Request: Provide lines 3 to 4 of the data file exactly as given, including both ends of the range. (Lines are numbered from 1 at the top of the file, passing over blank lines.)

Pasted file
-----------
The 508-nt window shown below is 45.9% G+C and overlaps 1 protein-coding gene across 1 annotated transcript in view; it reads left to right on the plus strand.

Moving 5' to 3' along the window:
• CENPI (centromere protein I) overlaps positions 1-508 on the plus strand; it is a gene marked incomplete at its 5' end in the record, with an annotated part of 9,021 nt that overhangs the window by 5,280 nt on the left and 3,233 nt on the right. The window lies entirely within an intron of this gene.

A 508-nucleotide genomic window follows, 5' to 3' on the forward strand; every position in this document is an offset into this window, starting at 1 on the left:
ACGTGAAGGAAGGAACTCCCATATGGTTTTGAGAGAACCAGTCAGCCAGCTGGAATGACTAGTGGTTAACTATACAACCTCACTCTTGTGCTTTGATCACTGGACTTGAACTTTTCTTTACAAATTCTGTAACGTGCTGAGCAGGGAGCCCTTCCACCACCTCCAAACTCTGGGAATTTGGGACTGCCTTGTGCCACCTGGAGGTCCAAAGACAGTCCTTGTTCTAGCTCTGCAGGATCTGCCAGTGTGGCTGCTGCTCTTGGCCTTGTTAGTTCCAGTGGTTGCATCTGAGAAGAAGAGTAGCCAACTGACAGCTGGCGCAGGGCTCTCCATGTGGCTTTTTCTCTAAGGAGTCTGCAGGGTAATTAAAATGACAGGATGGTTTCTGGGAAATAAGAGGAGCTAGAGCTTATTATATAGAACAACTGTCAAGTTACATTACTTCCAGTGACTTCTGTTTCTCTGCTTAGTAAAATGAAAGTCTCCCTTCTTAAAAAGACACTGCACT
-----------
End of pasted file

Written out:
• CENPI (centromere protein I) overlaps positions 1-508 on the plus strand; it is a gene marked incomplete at its 5' end in the record, with an annotated part of 9,021 nt that overhangs the window by 5,280 nt on the left and 3,233 nt on the right. The window lies entirely within an intron of this gene.

A 508-nucleotide genomic window follows, 5' to 3' on the forward strand; every position in this document is an offset into this window, starting at 1 on the left: